Clever people speak to impress.

Smart people speak to inform.

Intelligent people speak to teach.

Wise people speak to share.


Wisdom isn't knowledge, but understanding.

Understanding isn't education, but experience.

Wisdom is understanding experience, and sharing it.

Saturday, January 16, 2010

Glass of water

Notice.-- This was first written and posted on my Dysthymia blog (see my profile for my blogs), but it overlaps into my view of Taoism as both my Dysthymia and Taoism are inextricably linked in my mind and part of my sense of being and living, so I am duplicating it here for others to read.

Glass of Water

Why do they always ask you about the glass of water half filled with water, "Is the glass half empty or half full?" What not just say, "It's a glass of water." Why is the water seen as optimism and the air as pessimism? Or better yet ask, "Gee, I'm thirsty, do you mind if I drink it?" Or ask, "What type of water?", meaning where did come from, to know it's origin more than the faucet.

Why can't an optimist say, "It needs to be filled up."? Or, a pessimist say, "Maybe someone is thirsty."? Why do they want to assign some qualitative value to a clear glass of water? Relative to its content of water and air? Why can't they give you the option to say it's both, half full and half empty, an equal amount of each?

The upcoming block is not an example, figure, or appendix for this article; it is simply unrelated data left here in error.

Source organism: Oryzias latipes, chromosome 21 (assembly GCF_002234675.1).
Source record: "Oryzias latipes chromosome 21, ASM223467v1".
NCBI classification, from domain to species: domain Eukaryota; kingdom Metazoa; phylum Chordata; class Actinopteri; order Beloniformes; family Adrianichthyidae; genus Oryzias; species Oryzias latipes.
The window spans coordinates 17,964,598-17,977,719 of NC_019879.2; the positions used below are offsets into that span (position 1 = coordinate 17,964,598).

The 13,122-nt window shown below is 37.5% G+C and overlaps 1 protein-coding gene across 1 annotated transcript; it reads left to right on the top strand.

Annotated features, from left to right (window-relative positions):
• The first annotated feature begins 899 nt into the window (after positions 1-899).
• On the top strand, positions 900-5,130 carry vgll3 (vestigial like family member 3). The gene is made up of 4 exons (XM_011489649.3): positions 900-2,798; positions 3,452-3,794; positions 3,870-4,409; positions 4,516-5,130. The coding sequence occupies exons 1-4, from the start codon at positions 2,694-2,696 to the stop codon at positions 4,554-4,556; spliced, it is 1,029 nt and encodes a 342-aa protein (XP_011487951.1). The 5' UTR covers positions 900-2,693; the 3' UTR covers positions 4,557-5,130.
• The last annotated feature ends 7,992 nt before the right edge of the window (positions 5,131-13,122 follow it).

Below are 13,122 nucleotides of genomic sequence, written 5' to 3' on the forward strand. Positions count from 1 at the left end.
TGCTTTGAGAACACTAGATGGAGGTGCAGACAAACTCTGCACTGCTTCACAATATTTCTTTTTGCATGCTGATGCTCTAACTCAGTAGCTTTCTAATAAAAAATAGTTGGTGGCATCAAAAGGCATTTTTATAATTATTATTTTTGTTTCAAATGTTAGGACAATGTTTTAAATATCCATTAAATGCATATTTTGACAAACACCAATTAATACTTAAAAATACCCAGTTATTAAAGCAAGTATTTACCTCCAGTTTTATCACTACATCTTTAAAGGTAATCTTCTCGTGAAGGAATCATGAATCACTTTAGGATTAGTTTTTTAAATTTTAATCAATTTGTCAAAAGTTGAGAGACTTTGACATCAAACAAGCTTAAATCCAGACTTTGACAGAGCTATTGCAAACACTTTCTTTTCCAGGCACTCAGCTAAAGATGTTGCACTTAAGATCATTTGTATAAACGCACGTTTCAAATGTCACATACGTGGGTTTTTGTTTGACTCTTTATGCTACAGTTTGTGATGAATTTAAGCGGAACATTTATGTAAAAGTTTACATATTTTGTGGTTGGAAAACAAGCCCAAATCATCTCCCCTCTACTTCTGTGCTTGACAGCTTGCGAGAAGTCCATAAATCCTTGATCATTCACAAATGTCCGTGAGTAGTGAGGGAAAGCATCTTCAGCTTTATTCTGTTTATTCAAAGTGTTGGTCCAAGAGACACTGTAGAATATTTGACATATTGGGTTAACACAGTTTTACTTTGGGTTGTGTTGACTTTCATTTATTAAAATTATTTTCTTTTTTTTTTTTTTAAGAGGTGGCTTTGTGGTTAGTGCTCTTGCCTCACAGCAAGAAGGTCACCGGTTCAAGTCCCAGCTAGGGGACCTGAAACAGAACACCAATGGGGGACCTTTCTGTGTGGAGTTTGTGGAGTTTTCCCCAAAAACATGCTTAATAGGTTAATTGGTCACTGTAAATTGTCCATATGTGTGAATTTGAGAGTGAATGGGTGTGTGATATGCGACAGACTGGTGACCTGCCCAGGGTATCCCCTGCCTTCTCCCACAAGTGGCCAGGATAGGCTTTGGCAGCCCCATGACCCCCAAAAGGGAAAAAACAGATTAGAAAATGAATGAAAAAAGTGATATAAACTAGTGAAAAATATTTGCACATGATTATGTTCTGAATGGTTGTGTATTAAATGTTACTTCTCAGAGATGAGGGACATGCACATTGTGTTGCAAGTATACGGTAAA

Well, I don't know but psychologist love to make things an either-or judgement to see which side of the fence you mentally live. Like it matters? For what? It doesn't change you, and certainly not the glass of water. Only them making some judgement of you, not that it's important or critical, just personal to them.

Which means, to me, it's simply cow pasture material. A Taoist would look at the glass and say, "It's a glass of water." Nothing more than the simple observation. A realist would say, "Well, is anyone going to do anything with the glass of water?" Nothing more than thinking out loud.

But it's at the heart of many psychologist's, or therapist's, questions, the either-or idea to discover something good or bad about you or your thoughts, emotions, or feelings. And if you can't or don't want to make a choice, then they'll push until you make it, meaning your reaction is now part of their judgement.

Like, "So why are you afraid to say if the glass is half full or half empty?" Like it matters? And if you, "The glass is both half full and half empty.", they will ask you why you thinks it's both. Like it's the reality of the glass and the air and water inside it? Why are we driven to either-or choices?

Taoism teaches you it's both as both are necessary to the balance of the world. And Dysthymia teaches you to see it's both, like there isn't any other reality, let alone a choice between two, if not more, choices. It's always, "All of the above." when it comes to life and the world.

I would ask, "Why a clear glass?" Why not an opague one you can't quite see the line between the water and air? Why not a black one where you have to imagine the air and water? Would they ask to imagine and decide, make a choice? Why? What does it say about you? What does it tell the psychologist? They all don't interpret the answer the same, so then why answer?

The whole world of your mind, all in a glass of water. And now I'm thirsty.